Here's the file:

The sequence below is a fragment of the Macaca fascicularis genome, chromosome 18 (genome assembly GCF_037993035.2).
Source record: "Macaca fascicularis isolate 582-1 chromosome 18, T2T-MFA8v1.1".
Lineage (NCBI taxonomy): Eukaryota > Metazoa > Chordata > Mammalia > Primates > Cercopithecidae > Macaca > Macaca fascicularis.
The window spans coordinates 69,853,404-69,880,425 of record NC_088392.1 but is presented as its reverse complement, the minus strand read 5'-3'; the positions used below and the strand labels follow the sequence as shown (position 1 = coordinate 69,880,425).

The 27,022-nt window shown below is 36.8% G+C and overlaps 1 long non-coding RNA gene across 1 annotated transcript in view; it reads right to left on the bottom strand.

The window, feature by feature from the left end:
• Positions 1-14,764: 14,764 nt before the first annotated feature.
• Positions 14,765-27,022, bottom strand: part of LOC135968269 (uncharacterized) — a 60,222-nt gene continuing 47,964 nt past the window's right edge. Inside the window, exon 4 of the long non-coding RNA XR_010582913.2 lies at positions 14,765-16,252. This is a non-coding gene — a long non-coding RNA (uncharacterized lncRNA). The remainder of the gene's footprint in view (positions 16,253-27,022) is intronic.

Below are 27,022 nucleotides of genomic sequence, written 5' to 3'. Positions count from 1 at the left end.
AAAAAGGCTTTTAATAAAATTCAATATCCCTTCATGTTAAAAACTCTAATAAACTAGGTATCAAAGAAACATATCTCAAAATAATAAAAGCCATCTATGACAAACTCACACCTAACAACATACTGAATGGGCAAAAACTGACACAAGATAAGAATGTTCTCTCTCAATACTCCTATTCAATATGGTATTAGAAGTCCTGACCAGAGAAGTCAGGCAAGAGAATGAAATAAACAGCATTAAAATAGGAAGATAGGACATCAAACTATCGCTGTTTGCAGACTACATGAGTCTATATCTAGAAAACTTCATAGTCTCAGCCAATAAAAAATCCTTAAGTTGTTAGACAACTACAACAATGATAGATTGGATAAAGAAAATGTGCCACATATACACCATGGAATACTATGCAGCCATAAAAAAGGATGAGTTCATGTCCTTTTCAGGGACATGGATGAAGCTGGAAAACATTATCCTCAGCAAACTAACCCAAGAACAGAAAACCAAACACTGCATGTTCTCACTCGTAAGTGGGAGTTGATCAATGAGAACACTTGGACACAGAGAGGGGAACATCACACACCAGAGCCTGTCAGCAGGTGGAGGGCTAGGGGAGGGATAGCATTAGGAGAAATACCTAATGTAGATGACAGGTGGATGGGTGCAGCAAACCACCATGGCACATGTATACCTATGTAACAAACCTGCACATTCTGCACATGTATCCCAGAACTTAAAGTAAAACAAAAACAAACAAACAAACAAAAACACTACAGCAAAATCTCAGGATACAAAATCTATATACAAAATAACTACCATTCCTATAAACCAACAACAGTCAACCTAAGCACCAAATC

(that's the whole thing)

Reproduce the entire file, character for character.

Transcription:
The sequence below is a fragment of the Macaca fascicularis genome, chromosome 18 (genome assembly GCF_037993035.2).
Source record: "Macaca fascicularis isolate 582-1 chromosome 18, T2T-MFA8v1.1".
Lineage (NCBI taxonomy): Eukaryota > Metazoa > Chordata > Mammalia > Primates > Cercopithecidae > Macaca > Macaca fascicularis.
The window spans coordinates 69,853,404-69,880,425 of record NC_088392.1 but is presented as its reverse complement, the minus strand read 5'-3'; the positions used below and the strand labels follow the sequence as shown (position 1 = coordinate 69,880,425).

The 27,022-nt window shown below is 36.8% G+C and overlaps 1 long non-coding RNA gene across 1 annotated transcript in view; it reads right to left on the bottom strand.

The window, feature by feature from the left end:
• Positions 1-14,764: 14,764 nt before the first annotated feature.
• Positions 14,765-27,022, bottom strand: part of LOC135968269 (uncharacterized) — a 60,222-nt gene continuing 47,964 nt past the window's right edge. Inside the window, exon 4 of the long non-coding RNA XR_010582913.2 lies at positions 14,765-16,252. This is a non-coding gene — a long non-coding RNA (uncharacterized lncRNA). The remainder of the gene's footprint in view (positions 16,253-27,022) is intronic.

Below are 27,022 nucleotides of genomic sequence, written 5' to 3'. Positions count from 1 at the left end.
AAAAAGGCTTTTAATAAAATTCAATATCCCTTCATGTTAAAAACTCTAATAAACTAGGTATCAAAGAAACATATCTCAAAATAATAAAAGCCATCTATGACAAACTCACACCTAACAACATACTGAATGGGCAAAAACTGACACAAGATAAGAATGTTCTCTCTCAATACTCCTATTCAATATGGTATTAGAAGTCCTGACCAGAGAAGTCAGGCAAGAGAATGAAATAAACAGCATTAAAATAGGAAGATAGGACATCAAACTATCGCTGTTTGCAGACTACATGAGTCTATATCTAGAAAACTTCATAGTCTCAGCCAATAAAAAATCCTTAAGTTGTTAGACAACTACAACAATGATAGATTGGATAAAGAAAATGTGCCACATATACACCATGGAATACTATGCAGCCATAAAAAAGGATGAGTTCATGTCCTTTTCAGGGACATGGATGAAGCTGGAAAACATTATCCTCAGCAAACTAACCCAAGAACAGAAAACCAAACACTGCATGTTCTCACTCGTAAGTGGGAGTTGATCAATGAGAACACTTGGACACAGAGAGGGGAACATCACACACCAGAGCCTGTCAGCAGGTGGAGGGCTAGGGGAGGGATAGCATTAGGAGAAATACCTAATGTAGATGACAGGTGGATGGGTGCAGCAAACCACCATGGCACATGTATACCTATGTAACAAACCTGCACATTCTGCACATGTATCCCAGAACTTAAAGTAAAACAAAAACAAACAAACAAACAAAAACACTACAGCAAAATCTCAGGATACAAAATCTATATACAAAATAACTACCATTCCTATAAACCAACAACAGTCAACCTAAGCACCAAATC